It’s been 5 years since Google rolled out their “Mobilegeddon” algorithm update which started de-ranking pages in Google’s mobile results that were not mobile friendly. Then, back in March 2018 Google informed webmasters it would begin rolling out mobile-first indexing to the wider public for those who had mobile optimised pages.
Google sent a clear message about being mobile-ready, and for the most part (with the help of us naggy SEOs of course), the marketing world listened. Since then, a huge shift has taken place with marketers and business owners beginning to understand the importance of maintaining a mobile-friendly website. Millions of dollars have been spent worldwide by businesses upgrading their platforms and websites in line with consumer needs and expectations in the hopes that this will bring them good juju in the search results.
Now, in 2020 Google claims that 70% of websites have already been switched over to mobile-first indexing and have confirmed that all remaining websites will be switched over starting September 2020.
What does this update mean for local business owners?
Well, the numbers speak for themselves. By now most of you have a mobile optimised website. For the 30% whose website isn’t up to mobile standards according to Google, the directive is to get things tidied up before September 2020.
How do I know if I’m in the 70% or the 30%?
The easiest way to check if your website is considered mobile friendly by Google is to set up Google Search Console.
Once set up, review your message history to see if Google sent you a notification that mobile-first indexing has been enabled for your website. If you have one of these messages it means you’re in the 70% who are already under mobile-first indexing.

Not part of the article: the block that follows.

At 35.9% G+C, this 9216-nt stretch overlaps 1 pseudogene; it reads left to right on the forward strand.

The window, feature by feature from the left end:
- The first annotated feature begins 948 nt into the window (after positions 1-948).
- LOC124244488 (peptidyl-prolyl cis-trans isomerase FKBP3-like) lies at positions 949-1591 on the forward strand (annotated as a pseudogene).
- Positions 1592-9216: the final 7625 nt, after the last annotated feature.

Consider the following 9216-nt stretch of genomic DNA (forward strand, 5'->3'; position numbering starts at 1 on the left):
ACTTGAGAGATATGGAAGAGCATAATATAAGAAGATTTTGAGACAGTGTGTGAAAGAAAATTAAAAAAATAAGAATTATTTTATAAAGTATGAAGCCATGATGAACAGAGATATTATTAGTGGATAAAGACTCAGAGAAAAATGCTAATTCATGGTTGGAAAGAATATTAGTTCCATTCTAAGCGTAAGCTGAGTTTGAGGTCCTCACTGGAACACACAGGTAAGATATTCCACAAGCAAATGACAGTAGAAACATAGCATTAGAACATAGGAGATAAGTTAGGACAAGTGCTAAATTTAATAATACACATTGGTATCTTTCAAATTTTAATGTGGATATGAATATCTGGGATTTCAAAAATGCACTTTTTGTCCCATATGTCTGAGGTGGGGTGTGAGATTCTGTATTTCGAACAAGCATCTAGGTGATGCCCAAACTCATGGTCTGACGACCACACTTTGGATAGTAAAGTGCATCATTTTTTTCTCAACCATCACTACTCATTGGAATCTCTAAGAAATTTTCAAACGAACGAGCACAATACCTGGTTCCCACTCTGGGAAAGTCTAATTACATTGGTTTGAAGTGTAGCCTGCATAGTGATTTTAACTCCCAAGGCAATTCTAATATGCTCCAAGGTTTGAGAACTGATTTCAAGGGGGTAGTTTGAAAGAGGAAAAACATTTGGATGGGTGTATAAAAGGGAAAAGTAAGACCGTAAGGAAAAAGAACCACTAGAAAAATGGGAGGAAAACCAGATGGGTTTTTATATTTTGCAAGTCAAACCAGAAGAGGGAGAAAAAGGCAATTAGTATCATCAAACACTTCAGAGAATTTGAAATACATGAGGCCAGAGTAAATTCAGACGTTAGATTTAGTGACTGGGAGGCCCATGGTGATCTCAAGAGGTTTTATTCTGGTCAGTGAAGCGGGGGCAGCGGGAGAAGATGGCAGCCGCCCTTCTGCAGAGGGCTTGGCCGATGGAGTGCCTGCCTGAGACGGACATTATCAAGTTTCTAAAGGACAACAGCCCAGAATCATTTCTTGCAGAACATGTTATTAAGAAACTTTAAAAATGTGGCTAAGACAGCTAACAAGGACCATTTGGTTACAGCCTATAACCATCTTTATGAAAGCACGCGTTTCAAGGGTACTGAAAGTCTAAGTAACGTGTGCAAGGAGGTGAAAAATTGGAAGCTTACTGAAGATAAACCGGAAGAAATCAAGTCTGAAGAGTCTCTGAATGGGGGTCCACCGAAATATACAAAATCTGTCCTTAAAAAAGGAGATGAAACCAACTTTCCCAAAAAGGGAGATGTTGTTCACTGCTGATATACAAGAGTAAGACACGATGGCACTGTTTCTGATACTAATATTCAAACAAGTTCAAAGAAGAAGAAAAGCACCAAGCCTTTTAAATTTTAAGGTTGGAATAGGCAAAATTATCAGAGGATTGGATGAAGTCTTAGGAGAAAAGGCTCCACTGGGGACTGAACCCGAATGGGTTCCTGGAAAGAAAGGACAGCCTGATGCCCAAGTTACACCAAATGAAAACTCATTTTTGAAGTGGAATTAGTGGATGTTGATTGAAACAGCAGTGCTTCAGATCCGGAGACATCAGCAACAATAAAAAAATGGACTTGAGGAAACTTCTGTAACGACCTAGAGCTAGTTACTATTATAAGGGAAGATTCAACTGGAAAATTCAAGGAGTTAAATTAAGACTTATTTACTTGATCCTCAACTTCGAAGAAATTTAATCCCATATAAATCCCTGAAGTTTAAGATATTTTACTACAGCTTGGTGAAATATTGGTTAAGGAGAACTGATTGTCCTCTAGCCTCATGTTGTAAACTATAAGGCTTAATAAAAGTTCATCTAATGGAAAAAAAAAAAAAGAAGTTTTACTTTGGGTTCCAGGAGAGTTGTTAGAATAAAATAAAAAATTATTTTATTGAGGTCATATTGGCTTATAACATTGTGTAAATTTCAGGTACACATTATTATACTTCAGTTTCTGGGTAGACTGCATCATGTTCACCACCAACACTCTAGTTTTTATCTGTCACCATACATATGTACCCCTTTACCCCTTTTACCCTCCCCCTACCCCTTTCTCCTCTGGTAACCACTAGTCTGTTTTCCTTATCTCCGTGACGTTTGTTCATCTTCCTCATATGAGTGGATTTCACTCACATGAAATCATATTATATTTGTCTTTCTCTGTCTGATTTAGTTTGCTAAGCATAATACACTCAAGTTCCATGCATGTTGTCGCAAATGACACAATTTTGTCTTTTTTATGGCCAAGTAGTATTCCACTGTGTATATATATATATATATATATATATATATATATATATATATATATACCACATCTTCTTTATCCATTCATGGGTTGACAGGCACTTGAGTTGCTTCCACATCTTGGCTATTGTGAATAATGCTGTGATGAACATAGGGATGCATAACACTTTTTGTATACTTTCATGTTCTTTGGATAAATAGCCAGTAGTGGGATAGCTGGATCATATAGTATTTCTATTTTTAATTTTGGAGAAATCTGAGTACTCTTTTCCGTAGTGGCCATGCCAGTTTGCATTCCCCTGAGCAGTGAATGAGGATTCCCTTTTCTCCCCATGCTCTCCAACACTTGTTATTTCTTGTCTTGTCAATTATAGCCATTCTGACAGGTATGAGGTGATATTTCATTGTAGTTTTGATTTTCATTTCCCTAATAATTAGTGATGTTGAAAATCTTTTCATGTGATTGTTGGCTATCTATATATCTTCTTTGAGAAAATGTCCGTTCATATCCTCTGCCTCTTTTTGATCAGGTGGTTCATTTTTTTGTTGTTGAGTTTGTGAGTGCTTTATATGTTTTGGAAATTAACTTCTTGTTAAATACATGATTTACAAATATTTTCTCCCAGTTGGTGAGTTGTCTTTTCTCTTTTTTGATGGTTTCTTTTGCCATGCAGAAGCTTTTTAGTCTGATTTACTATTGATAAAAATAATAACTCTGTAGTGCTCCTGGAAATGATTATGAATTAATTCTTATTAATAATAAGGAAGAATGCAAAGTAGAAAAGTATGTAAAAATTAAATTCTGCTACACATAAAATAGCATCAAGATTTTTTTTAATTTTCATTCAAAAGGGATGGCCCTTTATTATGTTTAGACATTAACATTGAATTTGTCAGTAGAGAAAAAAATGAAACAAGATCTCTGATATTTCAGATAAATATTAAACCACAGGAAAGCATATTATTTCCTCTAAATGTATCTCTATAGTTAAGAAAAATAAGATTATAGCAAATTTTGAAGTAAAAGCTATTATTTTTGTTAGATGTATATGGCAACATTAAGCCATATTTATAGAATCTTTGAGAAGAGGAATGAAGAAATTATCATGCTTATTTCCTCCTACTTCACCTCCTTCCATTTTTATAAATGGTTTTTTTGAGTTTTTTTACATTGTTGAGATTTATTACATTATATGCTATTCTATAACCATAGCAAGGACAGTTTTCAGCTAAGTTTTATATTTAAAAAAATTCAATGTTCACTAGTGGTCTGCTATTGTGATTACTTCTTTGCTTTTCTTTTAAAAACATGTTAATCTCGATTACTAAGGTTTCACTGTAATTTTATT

If you can’t see a message and think you might be in the 30%, the best way to review your pages for mobile-friendly errors is to use the inbuilt URL inspection tool. If you have a large website this may be a timely process inspecting each URL one by one – what I would recommend to do in this case is to figure out which pages share the same template – i.e. they generally use the same layout. You could then test one page from each page template for mobile friendliness, and apply any necessary changes to the template itself rather than each individual page.
If you have any questions on how to interpret certain errors or follow this process, Lakeside Digital can help with this so please get in touch.
Otherwise if you’d like to review the full Webmasters Blog article along with Google’s guidelines & recommendations, click here.